Day two of my stay in the locked ward dawned bright and brilliant. I was awake by 4:30, still feeling manic despite the antipsychotic meds and lithium the doctor had been administering to me at night. “Now what do I do?” I thought. “Another 3 days here and I can’t even have a cup of caffeinated coffee!”
Little did I know I would be there significantly longer than just the required 5 days for a 302 hospitalization.
Soon I was informed by one of the nurses that a 303 hearing was going to be held the following day regarding my stay. This meant the county (who had initiated the original 302) and attending physician would be asking for additional days added to my required 5. I was furious.
“Why would they do this so soon when nothing was wrong with me?” I wrongly thought. In fact, I had been manic for several weeks if not a few months, and the hearing was to ensure I wasn’t released until everyone felt comfortable that I was significantly better.
I took this bitter pill and carried it around with my in a pissed-off mood. I was still refusing food as well as going to the therapy groups that were held throughout the day to help get patients prepared for leaving the hospital and living a healthier lifestyle. This was to be a hard-learned lesson that I should have remembered from previous hospitalizations. If you don’t eat and don’t attend groups, it almost always results in a longer stay. But I was stubborn and certain I could outwit and manipulate the hearing officer into allowing me to leave after 5 days.
I was wrong, of course, but at the time I was still high and mighty and looked down on all efforts to help me. In particular, I was quite upset and worried that my girlfriend (or ex-girlfriend, as the case may be) had emailed me back (I had sent a few manic emails to her right before I left regarding finding her “profile” on several dating sites as well as an active Facebook account). She had been adamant a few weeks prior to the emails that I deactivate my own Facebook account because of all the girls who were my friends.
Being in the hospital meant I couldn’t return her potential emails, and I felt worse knowing that what I had emailed her was a bit “off” and mostly accusatory when in fact she had been to visit me just a few days prior to my hospitalization because my mother had had a mini-stroke and was hospitalized in the ICU.
That was a strange night by all accounts. I had witnessed my mom swaying in the kitchen with slurred speech earlier in the day and ended up having to carry her to her bedroom to lay down before calling my father to say what happened and how worried I was. He immediately came home from work and took my mom to the ER where she was eventually admitted and had a gamut of tests run to see what was wrong. The doctors at first weren’t sure what had happened because the tests were mostly inconclusive, but eventually they settled on a mini-stroke and my mom would have to stay the night to ensure she was stabilized.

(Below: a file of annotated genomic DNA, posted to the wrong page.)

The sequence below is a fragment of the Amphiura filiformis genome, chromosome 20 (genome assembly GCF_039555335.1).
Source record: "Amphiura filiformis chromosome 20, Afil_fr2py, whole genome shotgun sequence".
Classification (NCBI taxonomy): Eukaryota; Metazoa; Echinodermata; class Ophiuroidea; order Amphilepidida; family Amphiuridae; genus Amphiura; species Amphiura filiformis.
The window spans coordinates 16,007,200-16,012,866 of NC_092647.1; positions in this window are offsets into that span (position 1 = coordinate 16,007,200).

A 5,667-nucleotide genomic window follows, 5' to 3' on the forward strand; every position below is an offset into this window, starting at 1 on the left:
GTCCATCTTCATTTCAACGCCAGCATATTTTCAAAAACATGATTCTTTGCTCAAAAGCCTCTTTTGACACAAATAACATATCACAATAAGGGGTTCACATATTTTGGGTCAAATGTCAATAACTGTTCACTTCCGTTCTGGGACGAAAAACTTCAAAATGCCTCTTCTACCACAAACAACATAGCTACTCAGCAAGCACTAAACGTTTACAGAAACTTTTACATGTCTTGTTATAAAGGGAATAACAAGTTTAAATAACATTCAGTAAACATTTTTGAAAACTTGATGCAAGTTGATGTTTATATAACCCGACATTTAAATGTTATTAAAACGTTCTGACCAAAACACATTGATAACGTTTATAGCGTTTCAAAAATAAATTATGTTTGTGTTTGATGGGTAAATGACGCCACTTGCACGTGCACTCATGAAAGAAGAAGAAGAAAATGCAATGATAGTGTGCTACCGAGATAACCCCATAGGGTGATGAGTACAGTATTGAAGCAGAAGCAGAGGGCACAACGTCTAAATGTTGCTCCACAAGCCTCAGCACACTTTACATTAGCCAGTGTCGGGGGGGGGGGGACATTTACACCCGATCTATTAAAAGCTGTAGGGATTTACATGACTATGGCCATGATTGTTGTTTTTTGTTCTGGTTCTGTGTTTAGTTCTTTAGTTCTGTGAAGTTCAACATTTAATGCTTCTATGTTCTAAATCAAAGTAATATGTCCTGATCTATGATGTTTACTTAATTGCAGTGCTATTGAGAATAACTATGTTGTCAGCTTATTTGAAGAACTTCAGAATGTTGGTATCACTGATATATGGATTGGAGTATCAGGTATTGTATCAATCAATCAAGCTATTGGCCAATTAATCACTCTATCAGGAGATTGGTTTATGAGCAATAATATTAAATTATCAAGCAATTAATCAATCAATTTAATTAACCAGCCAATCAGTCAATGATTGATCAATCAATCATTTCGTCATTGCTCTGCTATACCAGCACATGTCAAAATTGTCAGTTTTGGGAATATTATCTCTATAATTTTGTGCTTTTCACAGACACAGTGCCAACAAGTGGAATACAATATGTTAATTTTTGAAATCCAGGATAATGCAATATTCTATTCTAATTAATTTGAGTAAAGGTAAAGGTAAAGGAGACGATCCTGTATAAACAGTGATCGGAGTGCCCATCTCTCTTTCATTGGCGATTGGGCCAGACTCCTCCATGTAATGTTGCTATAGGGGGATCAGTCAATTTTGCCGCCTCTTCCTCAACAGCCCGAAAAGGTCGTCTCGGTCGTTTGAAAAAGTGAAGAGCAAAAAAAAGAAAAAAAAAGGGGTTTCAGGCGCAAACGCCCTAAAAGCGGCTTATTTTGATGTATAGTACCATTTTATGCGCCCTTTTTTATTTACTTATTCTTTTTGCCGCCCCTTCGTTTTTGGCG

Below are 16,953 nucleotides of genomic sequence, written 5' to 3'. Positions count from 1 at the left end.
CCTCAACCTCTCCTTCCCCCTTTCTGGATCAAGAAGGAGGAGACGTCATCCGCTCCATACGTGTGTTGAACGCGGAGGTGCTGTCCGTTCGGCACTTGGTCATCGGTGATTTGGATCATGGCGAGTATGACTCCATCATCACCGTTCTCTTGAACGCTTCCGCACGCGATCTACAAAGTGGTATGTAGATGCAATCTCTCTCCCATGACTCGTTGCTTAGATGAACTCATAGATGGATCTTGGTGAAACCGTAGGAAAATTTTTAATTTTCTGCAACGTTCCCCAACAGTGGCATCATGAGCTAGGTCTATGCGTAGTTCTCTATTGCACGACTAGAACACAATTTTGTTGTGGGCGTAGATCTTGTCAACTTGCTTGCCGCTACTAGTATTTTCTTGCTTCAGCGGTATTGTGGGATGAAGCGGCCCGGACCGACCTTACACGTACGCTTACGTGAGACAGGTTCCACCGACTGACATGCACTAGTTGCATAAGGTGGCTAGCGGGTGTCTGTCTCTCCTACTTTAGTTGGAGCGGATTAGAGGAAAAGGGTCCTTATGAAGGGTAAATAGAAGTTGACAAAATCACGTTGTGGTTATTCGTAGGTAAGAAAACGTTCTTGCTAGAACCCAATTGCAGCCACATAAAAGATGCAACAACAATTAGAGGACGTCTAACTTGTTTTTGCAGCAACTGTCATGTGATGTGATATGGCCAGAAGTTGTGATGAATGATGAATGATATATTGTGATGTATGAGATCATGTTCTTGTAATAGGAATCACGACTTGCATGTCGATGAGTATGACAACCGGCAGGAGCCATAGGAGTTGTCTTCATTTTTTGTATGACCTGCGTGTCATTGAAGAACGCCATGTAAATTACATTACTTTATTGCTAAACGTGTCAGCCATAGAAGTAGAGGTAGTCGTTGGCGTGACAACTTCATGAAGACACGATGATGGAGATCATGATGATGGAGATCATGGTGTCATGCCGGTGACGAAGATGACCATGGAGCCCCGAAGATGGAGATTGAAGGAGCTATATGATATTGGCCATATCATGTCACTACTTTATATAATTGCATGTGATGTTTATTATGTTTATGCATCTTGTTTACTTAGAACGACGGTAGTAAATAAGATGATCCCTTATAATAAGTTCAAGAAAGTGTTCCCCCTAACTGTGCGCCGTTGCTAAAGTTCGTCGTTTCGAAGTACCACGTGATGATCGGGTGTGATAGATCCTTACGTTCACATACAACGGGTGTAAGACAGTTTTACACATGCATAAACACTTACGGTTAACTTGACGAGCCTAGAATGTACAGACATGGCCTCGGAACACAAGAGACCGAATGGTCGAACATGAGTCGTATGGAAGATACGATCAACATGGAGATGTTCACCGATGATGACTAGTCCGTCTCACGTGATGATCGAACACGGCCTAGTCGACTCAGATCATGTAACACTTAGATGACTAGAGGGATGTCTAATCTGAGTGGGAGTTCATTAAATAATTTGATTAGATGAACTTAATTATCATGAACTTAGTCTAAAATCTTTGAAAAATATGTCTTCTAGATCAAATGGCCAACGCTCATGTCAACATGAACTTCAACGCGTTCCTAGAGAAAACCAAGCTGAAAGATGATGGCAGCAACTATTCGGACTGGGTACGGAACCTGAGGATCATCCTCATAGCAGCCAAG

Although I was manic and slightly (or mostly) out of my mind, I was nevertheless greatly concerned about my mother because she was someone who would seemingly work herself to death if need be. She never stopped moving and her disregard for her own health was offset by how worried she was about everyone else around her.
I had called my girlfriend, K, in tears, asking her to come over and spend time with me. I didn’t know the severity of what had happened to my mother at the time, but the longer it took my dad to return home the more worried I became. K said she was packing her stuff and would be right over, genuinely concerned for my mother and how I was feeling. She knew as well as I did that I was somewhat guilty at my mom getting ill, because I had become increasingly more belligerent and outright mean to my mother as the days had progressed up to that point.
When K arrived I buried my face in her hair and cried as much as I had cried about nearly anything in my life up to that point. But being manic, I wasn’t content on just having her there. I was demanding that she spend the night even after my father got home to say my mom was stabilized.
But after comforting me, telling me she loved me, and kissing me, K was set on leaving and promised to return the next morning to spend the day with me. I was not happy and even refused to walk her to her car. This would be the beginning of the end of my undoing with K, as I would later find out.
[To be continued...]